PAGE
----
New intervention strategies are needed to promote ongoing engagement in community-based treatment and support services among severely mentally ill adults diverted from the criminal justice system. Examples of two nationally recognized models are the Thresholds Jail Program in Chicago and Project Link in Rochester, N.Y. (Council of State Governments, 2002). Both programs use assertive community treatment (ACT) to engage clients in clinical, residential and social services through active outreach and around-the-clock availability. Each program coordinates with multiple components of the criminal justice system to promote continuity of care and to utilize legal leverage to promote adherence when necessary. Use of ACT to engage severely mentally ill offenders in partnership with criminal justice representatives is an increasingly common diversion strategy. A national survey conducted in conjunction with the National Association of County Behavioral Health Directors recently identified 16 such programs operating in nine states (Lamberti et al., 2003). This approach can be understood as representing a newly emerging Forensic Assertive Community Treatment or FACT model of care.
The Role of the Clinician
Beyond the emergence of promising new intervention strategies, everyday clinicians can make a substantial impact in reducing recidivism among people with severe mental illness by following six basic strategies.
Optimize pharmacotherapy. Control of psychotic symptoms and associated behaviors is the key to preventing unnecessary arrest and incarceration. Consider the use of long-acting decanoate medications and atypical antipsychotic drugs to promote adherence and maximize effectiveness.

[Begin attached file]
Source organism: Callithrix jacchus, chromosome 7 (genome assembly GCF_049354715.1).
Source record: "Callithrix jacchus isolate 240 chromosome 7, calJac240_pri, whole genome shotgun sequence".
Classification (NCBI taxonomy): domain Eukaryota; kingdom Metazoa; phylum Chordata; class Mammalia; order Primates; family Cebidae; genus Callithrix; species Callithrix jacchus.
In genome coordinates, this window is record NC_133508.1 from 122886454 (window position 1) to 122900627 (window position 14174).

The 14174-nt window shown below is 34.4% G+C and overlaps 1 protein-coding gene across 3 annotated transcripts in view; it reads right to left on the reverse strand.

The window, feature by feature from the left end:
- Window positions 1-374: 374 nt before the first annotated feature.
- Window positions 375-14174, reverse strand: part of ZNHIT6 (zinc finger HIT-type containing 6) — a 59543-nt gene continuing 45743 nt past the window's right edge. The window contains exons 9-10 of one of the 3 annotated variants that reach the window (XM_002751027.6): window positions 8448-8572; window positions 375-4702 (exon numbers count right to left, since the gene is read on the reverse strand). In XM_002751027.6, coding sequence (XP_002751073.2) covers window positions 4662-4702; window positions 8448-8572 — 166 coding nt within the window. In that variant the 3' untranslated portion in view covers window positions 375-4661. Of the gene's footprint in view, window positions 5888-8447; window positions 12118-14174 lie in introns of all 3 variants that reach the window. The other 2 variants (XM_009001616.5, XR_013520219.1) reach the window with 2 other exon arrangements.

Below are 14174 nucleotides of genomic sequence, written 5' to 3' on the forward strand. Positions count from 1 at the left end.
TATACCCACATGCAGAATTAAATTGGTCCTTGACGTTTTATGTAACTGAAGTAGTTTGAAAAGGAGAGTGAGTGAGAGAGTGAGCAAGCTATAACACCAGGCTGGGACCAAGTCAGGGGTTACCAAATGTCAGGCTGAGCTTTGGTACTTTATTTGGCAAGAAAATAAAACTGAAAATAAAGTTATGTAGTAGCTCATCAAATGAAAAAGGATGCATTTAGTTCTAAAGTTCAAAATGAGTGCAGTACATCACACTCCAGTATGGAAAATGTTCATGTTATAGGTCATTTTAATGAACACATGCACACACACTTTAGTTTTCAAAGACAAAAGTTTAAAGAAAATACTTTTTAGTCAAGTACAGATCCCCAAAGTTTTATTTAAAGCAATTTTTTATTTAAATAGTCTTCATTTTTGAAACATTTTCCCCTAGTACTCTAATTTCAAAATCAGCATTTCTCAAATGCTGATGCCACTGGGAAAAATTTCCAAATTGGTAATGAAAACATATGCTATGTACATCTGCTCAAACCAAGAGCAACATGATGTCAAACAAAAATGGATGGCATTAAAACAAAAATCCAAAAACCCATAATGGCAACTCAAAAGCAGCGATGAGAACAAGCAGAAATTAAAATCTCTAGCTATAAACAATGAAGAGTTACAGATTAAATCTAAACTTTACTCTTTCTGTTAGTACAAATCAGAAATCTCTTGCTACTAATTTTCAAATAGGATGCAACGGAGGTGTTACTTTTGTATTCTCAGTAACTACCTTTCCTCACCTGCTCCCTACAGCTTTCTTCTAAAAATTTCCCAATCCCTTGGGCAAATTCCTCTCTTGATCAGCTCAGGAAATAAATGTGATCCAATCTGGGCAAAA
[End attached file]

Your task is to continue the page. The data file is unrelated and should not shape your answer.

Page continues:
Intervene early. Watch for early warning signs of impending psychotic relapse and intervene promptly whenever they occur.
Address substance use disorders. In addition to psychosis, drug use and drug-seeking behaviors are major risk factors for arrest and incarceration. Encourage involvement in combined substance use/mental health treatment interventions.
Use outreach techniques. Risk of arrest and incarceration increases in the absence of consistent treatment. Home visits, telephone calls and other measures should be used to promote ongoing engagement in care whenever possible.
Partner with family and community supports. They play a critical role in monitoring for signs of relapse and in intervening when disruptive behaviors occur. Make extra efforts to partner with residential service providers in order to prevent homelessness, another major risk factor for arrest.